Throughout the summer and into the fall, and then this winter, churches and synagogues have been pushing back against governors and local authorities who have decided that religious services are not “essential,” as those officials have defined many other businesses to allow groups of people to gather. Early efforts of churches to stop this discrimination that reached the Supreme Court were unavailing, by a 5-4 vote with Chief Justice Roberts joining the more liberal justices. The majority did not want to second-guess the shifting opinions of “experts” dealing with ever-changing local circumstances, even though religious organizations were being treated more harshly in terms of limits on group meetings than were many businesses. It was enough, for the majority, that some others, like theatres, were treated similarly.
The scene shifted when Justice Barrett replaced Justice Ginsburg. In cases brought by the Brooklyn Catholic Diocese and a Jewish synagogue challenging Gov. Cuomo’s worship attendance restrictions, a new 5-4 majority around Thanksgiving enjoined New York’s stricter limits because there were some comparable businesses that were treated more leniently than religious organizations. They pointed out that religion and its exercise is considered fundamental and “essential” under the First Amendment and enjoys a preferred position in our governmental system. Just this past Friday, February 5, 2021, the Court, this time with Chief Justice Roberts in the 6-3 majority, at the request of two Southern California churches enjoined Governor Newsom’s prohibitions on all indoor religious services. Justice Gorsuch complained that the fact that they even had to rule on the cases indicated a studied recalcitrance to applying their ruling in the Brooklyn case.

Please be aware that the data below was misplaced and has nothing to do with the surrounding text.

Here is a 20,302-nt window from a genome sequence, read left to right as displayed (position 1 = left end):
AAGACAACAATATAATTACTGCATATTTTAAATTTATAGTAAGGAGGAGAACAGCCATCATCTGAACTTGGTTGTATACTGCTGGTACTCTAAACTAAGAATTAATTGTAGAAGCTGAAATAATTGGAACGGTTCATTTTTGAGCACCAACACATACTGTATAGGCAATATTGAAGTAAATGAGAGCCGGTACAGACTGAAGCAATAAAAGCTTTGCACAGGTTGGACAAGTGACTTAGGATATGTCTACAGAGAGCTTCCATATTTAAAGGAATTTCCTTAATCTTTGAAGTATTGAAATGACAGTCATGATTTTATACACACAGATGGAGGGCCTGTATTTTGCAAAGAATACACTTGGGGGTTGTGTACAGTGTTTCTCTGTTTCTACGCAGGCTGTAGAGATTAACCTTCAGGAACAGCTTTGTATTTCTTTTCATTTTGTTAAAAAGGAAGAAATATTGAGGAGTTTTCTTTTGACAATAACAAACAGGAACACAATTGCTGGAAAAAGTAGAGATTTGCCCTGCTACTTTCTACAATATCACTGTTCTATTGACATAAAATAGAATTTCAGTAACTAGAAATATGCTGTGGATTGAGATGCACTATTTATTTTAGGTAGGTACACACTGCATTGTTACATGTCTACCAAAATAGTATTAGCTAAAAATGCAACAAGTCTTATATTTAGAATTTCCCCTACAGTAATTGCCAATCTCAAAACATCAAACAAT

With these decisions now on the books, one would hope that government officials understand that religious duties must be considered just as “essential” for purposes of transacting operations as any other business or endeavor. And so, when looking at the priority lists for receiving vaccinations, one would expect religious workers such as priests and imams to be in the very first priority group. North Carolina and Pennsylvania have done this, but most state and local governments have not. In my own State of Maryland, the Priority Group 1 list includes workers divided into 50 different skills, including not just health care workers of various stripes but those in transportation, media, construction, and (thank you) legal fields. But no pastors or rabbis and those of their ilk. Why not? It’s not because our government officials can’t read Supreme Court decisions. It’s not because they fail to understand that religious ministers deal directly with other people. It’s because those making the lists just don’t get it: they don’t understand that religious worship, including group observance, is just as important as other group activities. They don’t understand that priests and imams are just as essential as other workers in other fields. They don’t understand that spiritual concerns are just as essential, if not more so, than physical ones. As it is now, though, my pastor is not permitted to visit one of his congregation if they are admitted to the hospital.